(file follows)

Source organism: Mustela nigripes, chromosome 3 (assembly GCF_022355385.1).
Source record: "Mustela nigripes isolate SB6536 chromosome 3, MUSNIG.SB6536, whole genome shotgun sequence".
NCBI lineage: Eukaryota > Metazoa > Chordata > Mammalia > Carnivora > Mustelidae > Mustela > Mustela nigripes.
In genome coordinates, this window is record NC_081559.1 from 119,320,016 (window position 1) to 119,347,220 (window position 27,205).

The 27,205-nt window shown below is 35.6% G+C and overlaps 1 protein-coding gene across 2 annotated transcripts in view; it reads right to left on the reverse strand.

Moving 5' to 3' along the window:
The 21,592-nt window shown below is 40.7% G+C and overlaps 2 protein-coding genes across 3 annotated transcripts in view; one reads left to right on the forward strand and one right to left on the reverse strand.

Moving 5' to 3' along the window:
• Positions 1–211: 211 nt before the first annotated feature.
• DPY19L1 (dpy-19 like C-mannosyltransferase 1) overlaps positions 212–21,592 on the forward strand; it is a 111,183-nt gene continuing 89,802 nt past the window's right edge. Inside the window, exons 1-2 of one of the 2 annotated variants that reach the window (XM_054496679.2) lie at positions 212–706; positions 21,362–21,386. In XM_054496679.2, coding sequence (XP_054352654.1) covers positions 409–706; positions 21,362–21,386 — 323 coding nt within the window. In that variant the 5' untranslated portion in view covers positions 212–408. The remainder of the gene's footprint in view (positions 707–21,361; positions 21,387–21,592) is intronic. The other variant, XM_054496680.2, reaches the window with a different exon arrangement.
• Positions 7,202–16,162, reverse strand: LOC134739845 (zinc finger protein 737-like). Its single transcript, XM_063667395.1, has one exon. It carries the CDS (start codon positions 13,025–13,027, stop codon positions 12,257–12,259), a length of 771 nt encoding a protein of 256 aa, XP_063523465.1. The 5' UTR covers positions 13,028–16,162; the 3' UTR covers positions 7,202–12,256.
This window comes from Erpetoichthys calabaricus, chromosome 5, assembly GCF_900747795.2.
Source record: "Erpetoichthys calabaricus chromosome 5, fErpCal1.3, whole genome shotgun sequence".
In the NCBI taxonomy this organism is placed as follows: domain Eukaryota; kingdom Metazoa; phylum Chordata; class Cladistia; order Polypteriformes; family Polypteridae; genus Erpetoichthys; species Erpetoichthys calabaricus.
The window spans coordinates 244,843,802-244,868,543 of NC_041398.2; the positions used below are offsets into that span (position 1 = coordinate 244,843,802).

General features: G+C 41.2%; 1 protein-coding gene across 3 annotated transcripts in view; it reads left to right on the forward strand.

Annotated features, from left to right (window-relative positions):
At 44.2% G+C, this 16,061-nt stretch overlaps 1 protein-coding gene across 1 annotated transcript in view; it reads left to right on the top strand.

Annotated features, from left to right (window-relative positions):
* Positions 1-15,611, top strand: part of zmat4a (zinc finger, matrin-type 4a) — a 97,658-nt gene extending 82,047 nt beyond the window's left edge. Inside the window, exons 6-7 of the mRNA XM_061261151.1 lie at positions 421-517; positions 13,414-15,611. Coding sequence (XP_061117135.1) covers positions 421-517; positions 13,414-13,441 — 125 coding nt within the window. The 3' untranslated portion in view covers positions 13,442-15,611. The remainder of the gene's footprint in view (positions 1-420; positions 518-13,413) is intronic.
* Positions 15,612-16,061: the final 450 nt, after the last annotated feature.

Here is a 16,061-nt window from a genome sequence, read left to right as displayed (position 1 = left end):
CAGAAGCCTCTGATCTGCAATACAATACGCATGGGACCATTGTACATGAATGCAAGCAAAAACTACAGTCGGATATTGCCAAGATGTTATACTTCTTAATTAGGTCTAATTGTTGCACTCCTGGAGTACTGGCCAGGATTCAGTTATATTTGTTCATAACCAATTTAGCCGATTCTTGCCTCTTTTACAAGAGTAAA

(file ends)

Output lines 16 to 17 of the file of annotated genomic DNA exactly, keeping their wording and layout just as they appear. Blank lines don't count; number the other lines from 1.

General features: G+C 41.2%; 1 protein-coding gene across 3 annotated transcripts in view; it reads left to right on the forward strand.

Annotated features, from left to right (window-relative positions):